Thursday, September 12, 2013

Why Go to a Writers Conference?

Aspiring authors often ask me whether they should go to a writers conference--after all, it is an investment of time and money. I have many reasons that writers should attend conferences, but for the purposes of this post, I'm limiting the list to five.
I could write about going to conferences in general, but instead I'm going to write about going to the Southern California Writers Conference (SCWC), coming up Sept 20-22 in Newport Beach, California (and San Diego, Feb 2014). 
Partly this is because I know this conference the best (I've been teaching workshops there for years), but also because I like the way it's run--the casual, fun vibe of it--and because I've seen it actually work for people, year after year, in so many different ways.
Here's 5 Reasons you should go to SCWC:
#1. Great Workshops/Excellent Teachers
The weekend is full of great workshops--on everything from writing and editing your manuscript, to pitching, selling, & marketing your book. All the workshop leaders are either published authors, working editors or agents, or publishers (some are even all three!). They ALL have something to teach you. Soak it all up!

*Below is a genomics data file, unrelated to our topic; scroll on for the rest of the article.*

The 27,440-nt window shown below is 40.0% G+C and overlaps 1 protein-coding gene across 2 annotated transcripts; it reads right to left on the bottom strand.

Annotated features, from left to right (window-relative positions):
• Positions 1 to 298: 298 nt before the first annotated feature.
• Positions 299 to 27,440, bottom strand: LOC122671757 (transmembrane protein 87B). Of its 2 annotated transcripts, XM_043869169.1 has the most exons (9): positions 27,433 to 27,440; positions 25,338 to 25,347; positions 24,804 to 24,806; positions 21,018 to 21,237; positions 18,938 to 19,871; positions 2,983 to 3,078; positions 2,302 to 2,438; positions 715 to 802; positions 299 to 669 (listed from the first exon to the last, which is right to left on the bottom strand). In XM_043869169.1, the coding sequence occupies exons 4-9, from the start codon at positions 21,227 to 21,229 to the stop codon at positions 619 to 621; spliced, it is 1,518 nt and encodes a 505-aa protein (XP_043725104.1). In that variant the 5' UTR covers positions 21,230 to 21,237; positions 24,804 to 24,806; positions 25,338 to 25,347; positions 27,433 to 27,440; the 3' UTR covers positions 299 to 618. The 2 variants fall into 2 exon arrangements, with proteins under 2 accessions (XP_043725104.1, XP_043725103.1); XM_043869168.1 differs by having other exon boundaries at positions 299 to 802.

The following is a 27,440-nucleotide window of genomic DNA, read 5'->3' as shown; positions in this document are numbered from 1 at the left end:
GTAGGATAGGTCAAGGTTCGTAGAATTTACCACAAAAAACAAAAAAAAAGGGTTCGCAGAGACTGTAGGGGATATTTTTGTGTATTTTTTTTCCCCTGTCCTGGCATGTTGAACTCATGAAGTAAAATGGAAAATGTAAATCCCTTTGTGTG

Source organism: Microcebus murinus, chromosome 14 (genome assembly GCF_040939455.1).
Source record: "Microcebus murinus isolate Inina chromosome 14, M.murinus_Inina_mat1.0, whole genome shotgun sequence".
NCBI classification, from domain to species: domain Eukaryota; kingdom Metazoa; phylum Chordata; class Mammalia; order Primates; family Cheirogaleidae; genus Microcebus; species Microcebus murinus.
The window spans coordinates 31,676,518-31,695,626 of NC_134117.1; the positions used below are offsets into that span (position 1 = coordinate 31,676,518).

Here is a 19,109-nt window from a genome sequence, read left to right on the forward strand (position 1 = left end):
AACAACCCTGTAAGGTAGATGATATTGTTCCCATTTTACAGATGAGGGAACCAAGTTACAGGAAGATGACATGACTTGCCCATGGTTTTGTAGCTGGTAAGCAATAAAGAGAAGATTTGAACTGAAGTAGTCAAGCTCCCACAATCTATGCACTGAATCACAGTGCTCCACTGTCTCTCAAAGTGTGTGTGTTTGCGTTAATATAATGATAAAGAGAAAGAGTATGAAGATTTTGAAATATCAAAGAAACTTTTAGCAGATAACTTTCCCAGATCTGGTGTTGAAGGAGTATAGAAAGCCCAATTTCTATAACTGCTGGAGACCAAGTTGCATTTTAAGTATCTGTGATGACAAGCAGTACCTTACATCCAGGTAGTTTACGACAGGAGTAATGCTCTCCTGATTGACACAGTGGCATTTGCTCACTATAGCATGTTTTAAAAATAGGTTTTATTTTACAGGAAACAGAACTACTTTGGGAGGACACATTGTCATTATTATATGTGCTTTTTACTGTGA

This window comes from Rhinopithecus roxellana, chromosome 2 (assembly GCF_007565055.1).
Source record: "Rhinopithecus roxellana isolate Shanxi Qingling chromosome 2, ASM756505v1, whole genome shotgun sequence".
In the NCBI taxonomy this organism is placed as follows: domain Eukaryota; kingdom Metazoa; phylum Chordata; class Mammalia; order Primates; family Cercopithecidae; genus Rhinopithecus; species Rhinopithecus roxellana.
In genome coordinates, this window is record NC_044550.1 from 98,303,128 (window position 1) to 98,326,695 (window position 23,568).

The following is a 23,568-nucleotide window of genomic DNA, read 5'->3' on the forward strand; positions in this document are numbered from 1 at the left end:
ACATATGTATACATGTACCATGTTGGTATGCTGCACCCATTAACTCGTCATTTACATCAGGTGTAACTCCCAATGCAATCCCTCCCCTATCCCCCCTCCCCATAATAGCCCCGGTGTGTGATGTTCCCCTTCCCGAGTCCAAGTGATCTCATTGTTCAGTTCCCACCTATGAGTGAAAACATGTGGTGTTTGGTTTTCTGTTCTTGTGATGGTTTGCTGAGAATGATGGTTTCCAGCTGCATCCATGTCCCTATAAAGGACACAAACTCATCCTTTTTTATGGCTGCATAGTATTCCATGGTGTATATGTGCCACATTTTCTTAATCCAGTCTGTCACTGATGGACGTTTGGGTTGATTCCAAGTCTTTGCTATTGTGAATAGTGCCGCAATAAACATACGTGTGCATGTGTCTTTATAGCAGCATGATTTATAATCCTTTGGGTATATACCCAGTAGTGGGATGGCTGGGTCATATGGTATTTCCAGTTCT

#2. To Get Feedback
No matter how wonderful your writers group and Beta readers are, it's good to get some more eyes (usually ears, actually) on your project. Go to Read and Critiques and read--and listen... Find out what works, and what doesn't. You might find some Beta readers, too.
#3. To Network with Other Writers
Writing is a solitary sport--it's good to meet others who sit in rooms and type for days on end…You will meet others who share your interests, and some who will introduce you to new ways of writing, thinking, and thinking about writing. After all, these people are your TRIBE. 
#4. To Meet Industry Experts
Even if you don't have Advance Submission slots set up, SCWC gives you plenty of opportunities to meet literary agents, editors, and publishers, not to mention successful published authors. Have a glass of wine at happy hour or dinner or sit down and visit over coffee or lunch. Take time to talk--not just pitch your project--and listen!